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Scholars confer on ‘Patterns of Deception’ and more

In January, the Annenberg Public Policy Center brought together scholars in the fields of communication and debate and speech at a conference in Honolulu to review and make recommendations on current projects at the policy center, ranging from's Patterns of Deception videos to Tobacco Watch to an examination of presidential debates.

A Snapshot of Public Views of Candidate Foreign Policy Positions and Claims on the Eve of the 3rd Presidential Debate

On the eve of the third and final presidential debate, a survey by the Annenberg Public Policy Center reveals foreign policy vulnerabilities for each contender. Over four in ten believe that the Republican nominee would be more likely than President Barack Obama to take the country into war (Romney: 44.0%; Obama: 18.8%). A majority thinks

News Round-Up: Kathleen Hall Jamieson on the Republican presidential debates, and more

Kathleen Hall Jamieson is interviewed by the national news media on the Republican presidential debates, and more: Pens, podiums and parity at candidates’ debate (Reuters, October 18) 5 things learned from GOP presidential debates (USA Today, October 18) Experts: Unclear whether use of Ohio grandma OK(CBS News, October 14) APPC’s in the news: Santorum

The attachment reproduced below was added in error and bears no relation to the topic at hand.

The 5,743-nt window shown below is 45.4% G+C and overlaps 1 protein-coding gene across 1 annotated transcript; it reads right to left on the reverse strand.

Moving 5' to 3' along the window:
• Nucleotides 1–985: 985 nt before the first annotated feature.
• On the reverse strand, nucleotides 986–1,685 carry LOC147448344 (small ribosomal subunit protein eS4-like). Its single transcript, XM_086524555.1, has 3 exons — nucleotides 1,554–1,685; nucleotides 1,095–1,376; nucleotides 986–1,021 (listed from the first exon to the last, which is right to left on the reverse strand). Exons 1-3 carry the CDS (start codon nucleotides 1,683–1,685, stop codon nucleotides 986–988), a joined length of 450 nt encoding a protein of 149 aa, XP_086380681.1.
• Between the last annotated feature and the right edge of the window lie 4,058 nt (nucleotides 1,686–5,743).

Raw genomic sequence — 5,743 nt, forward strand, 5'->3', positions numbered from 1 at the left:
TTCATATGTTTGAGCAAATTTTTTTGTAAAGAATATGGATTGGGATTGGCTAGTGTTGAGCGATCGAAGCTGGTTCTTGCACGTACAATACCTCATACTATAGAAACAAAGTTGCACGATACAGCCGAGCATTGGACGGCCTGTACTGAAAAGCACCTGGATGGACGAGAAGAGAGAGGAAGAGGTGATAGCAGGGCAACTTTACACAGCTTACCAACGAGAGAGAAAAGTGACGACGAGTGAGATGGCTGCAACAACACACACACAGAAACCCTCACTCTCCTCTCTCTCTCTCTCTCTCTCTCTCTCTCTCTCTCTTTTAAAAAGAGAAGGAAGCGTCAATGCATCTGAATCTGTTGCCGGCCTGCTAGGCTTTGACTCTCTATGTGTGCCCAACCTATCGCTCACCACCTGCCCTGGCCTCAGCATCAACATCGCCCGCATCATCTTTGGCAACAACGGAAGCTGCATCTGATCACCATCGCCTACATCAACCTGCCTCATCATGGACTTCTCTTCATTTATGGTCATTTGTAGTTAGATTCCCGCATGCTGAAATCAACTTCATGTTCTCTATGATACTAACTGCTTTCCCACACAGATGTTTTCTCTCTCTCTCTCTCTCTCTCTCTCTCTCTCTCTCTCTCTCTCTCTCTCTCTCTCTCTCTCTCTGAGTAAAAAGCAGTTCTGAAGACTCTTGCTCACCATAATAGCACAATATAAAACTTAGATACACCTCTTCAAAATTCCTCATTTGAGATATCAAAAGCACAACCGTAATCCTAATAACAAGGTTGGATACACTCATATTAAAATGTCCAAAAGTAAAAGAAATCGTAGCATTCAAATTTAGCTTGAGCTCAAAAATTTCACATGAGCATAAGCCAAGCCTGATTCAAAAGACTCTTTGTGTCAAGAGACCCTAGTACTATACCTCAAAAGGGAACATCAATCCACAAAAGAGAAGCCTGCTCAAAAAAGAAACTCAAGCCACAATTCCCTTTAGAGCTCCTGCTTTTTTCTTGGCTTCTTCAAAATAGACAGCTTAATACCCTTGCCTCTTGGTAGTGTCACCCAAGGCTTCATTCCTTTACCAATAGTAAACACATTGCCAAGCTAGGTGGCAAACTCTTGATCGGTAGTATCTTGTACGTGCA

Voters Learned Positions on Issues Since Presidential Debates; Kerry Improves Slightly On Traits

The public’s knowledge of the presidential candidates’ positions on issues such as tax cuts and re-importation of drugs from Canada increased after the three presidential debates, the University of Pennsylvania’s National Annenberg Election Survey shows. There were smaller changes in perceptions of the individual traits of President George W. Bush and Senator John Kerry. Kerry

Voters Have Much to Learn From Debates

Many adults in the U.S. misjudge where the presidential candidates stand on important public policy issues, according to recent data collected by the University of Pennsylvania’s National Annenberg Election Survey. A majority of adults still do not know which presidential candidate favors allowing workers to invest some of their Social Security contributions in the stock